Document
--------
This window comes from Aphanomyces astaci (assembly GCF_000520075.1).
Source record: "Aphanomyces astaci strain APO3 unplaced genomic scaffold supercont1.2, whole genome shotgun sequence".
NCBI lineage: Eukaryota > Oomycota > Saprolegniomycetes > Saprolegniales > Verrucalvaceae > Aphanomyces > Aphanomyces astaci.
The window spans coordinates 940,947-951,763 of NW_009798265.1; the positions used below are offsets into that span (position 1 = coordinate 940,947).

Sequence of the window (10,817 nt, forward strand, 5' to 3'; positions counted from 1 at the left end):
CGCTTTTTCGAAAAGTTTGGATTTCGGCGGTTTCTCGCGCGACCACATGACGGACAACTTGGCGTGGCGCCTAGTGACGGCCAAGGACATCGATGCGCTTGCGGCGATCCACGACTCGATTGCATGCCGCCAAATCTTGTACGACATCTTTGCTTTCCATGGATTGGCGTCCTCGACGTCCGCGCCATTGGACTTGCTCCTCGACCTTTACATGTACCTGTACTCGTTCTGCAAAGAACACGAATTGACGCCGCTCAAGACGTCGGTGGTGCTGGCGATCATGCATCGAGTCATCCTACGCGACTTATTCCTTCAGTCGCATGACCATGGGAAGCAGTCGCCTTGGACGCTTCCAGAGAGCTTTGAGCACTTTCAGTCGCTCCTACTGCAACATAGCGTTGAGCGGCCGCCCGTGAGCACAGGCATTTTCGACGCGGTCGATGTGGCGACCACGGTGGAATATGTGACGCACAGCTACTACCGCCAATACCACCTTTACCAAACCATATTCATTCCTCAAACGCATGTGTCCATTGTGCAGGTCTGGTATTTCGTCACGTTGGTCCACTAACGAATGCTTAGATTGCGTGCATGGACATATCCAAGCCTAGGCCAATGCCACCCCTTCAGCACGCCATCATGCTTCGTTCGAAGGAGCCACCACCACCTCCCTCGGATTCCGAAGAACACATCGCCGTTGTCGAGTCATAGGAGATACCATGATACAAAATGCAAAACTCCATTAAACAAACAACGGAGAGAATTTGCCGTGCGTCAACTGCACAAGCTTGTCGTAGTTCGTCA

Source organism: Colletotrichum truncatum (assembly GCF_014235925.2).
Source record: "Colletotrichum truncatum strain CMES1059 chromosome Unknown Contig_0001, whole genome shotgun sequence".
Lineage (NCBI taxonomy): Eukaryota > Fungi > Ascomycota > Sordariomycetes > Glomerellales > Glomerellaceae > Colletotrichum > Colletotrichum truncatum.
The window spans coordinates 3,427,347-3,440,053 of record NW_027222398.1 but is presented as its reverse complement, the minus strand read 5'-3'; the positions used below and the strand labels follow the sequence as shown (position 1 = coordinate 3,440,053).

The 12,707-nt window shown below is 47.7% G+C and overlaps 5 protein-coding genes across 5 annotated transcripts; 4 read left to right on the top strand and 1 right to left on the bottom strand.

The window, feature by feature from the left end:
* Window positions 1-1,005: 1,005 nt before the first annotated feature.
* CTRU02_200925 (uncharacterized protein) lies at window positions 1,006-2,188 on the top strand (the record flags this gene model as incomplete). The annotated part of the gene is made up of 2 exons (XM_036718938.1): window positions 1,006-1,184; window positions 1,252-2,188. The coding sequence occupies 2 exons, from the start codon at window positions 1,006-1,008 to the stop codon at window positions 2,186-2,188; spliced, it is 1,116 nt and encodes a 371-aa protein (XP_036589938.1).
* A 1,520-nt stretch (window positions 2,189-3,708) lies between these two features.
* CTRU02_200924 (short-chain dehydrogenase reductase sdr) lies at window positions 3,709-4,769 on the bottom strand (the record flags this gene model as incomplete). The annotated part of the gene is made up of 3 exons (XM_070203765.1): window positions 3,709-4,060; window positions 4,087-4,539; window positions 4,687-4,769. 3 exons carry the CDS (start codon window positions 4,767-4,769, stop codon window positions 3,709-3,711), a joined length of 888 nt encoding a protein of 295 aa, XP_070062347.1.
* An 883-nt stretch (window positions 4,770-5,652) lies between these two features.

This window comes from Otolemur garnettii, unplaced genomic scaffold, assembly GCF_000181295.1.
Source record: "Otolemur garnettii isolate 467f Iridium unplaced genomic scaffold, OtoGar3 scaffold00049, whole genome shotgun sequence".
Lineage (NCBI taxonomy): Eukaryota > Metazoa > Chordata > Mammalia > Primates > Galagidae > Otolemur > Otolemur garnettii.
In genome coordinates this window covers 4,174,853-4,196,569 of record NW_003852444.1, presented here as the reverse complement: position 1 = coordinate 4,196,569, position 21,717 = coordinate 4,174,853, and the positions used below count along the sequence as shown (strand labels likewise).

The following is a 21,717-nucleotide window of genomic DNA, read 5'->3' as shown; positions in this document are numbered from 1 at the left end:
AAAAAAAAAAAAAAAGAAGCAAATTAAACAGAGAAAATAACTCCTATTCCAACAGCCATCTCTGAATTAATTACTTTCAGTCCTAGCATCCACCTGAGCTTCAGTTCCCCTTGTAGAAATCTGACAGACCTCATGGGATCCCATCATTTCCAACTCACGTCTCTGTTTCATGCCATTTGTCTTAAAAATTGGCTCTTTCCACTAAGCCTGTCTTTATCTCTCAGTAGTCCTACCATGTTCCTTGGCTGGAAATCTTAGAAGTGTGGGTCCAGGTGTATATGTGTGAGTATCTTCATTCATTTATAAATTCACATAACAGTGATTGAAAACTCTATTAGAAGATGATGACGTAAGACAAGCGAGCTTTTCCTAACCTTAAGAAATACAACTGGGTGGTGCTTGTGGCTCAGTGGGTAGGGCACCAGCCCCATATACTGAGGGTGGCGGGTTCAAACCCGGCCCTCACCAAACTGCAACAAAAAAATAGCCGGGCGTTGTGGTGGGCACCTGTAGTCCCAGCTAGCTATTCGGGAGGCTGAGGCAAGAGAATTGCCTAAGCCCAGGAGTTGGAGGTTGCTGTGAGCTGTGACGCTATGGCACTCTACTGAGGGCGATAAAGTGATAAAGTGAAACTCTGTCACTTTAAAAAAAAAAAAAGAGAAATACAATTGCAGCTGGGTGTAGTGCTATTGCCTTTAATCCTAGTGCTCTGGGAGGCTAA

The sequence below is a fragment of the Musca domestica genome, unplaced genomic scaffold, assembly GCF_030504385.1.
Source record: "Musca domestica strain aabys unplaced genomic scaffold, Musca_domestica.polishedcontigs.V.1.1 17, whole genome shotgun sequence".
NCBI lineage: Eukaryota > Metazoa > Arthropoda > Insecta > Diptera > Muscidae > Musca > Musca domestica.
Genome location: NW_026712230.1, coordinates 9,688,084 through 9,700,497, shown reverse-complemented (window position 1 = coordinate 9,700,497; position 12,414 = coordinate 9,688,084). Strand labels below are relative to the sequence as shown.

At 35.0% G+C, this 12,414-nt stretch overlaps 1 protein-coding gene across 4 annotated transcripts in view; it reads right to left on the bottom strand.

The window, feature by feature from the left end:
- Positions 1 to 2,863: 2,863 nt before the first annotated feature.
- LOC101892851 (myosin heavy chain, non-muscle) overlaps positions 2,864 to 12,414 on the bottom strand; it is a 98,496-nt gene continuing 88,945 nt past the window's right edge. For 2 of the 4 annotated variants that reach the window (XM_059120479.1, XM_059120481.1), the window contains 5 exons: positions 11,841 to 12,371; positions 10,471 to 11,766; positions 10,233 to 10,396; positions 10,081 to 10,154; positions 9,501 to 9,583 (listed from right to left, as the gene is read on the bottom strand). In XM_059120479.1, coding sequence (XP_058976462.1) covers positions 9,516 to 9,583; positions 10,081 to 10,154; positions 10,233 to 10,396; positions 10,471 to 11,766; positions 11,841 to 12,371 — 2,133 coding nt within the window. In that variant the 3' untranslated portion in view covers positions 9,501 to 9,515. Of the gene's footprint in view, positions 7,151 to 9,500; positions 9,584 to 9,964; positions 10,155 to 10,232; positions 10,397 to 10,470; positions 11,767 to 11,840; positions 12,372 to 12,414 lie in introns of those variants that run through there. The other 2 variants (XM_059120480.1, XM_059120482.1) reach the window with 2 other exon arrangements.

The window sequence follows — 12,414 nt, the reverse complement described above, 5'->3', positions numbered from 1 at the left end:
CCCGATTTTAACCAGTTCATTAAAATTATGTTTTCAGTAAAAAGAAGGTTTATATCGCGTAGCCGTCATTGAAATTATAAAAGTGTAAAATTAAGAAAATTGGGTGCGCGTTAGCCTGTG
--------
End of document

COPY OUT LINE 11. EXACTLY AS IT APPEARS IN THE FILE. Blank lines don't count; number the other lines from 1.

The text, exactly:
The 12,707-nt window shown below is 47.7% G+C and overlaps 5 protein-coding genes across 5 annotated transcripts; 4 read left to right on the top strand and 1 right to left on the bottom strand.